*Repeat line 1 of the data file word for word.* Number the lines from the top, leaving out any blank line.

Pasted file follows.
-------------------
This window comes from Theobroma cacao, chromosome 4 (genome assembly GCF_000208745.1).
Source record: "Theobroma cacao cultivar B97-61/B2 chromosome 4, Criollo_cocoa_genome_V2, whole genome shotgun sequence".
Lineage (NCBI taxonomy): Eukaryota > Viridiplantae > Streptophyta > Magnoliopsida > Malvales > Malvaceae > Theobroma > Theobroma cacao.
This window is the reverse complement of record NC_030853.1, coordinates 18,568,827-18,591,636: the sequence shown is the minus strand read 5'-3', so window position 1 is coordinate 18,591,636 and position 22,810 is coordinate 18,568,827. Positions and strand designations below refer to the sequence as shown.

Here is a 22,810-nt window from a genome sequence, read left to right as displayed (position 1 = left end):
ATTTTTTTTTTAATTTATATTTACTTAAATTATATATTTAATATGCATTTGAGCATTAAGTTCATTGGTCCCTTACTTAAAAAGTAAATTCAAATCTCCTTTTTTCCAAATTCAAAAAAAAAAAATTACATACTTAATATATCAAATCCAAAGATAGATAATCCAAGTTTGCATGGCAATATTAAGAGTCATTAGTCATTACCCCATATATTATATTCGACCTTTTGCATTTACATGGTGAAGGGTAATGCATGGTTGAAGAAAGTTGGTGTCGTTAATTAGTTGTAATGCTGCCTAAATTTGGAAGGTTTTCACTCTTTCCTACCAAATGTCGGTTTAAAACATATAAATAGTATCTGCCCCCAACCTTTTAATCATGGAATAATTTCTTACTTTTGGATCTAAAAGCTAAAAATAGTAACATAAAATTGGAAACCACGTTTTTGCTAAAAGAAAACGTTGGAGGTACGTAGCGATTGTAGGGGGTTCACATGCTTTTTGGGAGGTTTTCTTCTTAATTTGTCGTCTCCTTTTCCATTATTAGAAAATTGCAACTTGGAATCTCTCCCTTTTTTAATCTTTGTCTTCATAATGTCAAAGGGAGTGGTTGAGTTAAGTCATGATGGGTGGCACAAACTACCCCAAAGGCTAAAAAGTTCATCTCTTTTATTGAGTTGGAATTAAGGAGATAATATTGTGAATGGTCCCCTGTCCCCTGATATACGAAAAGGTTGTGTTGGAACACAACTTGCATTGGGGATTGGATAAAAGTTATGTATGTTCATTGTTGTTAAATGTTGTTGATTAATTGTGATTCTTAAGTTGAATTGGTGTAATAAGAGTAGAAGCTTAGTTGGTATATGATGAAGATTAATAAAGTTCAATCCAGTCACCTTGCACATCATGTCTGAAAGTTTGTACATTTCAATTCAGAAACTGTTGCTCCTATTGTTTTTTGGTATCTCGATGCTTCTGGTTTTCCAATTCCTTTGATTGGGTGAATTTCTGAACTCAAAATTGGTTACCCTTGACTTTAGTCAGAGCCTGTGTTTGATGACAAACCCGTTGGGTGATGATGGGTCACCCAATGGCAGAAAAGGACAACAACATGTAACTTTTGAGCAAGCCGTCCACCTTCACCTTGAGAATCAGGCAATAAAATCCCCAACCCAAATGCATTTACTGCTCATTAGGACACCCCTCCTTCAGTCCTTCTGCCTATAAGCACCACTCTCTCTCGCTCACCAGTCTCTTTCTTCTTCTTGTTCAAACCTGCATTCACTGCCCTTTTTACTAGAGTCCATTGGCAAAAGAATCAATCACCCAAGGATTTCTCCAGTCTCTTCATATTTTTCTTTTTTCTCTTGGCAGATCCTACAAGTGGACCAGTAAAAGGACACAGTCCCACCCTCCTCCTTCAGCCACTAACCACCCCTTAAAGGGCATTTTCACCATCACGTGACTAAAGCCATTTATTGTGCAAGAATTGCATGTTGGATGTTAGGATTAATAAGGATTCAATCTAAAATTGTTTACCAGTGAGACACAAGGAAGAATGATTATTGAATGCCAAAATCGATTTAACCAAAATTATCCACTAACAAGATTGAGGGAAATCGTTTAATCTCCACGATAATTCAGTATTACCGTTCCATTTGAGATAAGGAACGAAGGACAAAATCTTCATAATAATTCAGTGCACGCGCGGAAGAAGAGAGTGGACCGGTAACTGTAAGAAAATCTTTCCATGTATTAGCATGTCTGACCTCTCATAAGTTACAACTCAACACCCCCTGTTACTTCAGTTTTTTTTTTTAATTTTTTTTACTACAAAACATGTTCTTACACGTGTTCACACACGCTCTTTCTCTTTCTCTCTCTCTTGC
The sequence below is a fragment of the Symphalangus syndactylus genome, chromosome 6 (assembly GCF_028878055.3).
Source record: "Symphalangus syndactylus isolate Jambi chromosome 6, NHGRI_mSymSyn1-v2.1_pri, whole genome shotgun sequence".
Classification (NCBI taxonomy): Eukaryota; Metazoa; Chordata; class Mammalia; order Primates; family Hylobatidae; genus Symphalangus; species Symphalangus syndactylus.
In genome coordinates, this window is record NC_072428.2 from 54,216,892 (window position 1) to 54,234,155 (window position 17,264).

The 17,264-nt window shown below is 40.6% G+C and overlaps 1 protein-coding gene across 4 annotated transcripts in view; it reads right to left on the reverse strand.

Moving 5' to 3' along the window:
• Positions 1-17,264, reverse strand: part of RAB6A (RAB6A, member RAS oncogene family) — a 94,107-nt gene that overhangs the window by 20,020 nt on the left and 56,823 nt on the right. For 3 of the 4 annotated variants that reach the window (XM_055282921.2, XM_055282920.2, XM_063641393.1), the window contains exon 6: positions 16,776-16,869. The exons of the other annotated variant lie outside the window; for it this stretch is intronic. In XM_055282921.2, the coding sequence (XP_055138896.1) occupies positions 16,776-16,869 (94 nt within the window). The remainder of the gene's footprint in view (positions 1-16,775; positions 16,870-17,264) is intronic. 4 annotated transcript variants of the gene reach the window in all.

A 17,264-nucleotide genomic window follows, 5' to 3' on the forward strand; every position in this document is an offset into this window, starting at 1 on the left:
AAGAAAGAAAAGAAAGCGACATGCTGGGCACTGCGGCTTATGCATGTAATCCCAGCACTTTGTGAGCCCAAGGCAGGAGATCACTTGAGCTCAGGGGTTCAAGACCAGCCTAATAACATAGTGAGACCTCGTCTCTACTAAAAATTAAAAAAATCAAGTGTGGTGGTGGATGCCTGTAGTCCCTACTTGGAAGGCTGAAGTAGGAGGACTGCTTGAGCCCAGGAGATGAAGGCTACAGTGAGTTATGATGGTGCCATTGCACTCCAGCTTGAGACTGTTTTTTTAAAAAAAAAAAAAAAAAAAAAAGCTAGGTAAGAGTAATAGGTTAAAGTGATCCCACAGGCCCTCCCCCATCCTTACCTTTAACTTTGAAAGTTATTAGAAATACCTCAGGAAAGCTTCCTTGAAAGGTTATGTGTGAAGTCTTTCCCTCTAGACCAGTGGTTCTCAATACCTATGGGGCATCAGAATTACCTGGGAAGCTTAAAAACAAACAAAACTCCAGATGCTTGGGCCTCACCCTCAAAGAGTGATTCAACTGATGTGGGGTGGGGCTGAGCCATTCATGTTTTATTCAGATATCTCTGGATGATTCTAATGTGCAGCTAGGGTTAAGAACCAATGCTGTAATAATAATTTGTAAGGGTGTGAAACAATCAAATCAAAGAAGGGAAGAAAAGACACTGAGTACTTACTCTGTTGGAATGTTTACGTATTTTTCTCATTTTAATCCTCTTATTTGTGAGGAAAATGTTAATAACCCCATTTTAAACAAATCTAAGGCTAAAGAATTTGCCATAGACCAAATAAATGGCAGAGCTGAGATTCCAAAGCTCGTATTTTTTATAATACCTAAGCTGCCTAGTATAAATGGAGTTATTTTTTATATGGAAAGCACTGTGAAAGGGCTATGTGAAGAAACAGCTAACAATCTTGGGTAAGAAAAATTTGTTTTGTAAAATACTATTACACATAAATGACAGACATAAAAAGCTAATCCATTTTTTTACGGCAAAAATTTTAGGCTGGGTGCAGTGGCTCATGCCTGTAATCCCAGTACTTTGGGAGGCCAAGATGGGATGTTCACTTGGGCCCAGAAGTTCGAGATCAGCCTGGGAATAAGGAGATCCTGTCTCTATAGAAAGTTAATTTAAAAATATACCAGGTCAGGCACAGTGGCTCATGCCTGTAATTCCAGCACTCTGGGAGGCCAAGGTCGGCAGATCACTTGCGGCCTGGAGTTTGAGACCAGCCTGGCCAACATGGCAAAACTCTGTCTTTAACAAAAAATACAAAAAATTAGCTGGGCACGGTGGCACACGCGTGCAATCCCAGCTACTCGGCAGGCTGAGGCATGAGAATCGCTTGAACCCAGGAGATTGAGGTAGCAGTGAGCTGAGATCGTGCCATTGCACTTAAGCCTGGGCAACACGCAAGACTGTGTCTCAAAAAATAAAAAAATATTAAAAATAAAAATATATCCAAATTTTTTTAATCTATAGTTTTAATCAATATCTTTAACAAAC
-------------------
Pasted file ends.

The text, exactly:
This window comes from Theobroma cacao, chromosome 4 (genome assembly GCF_000208745.1).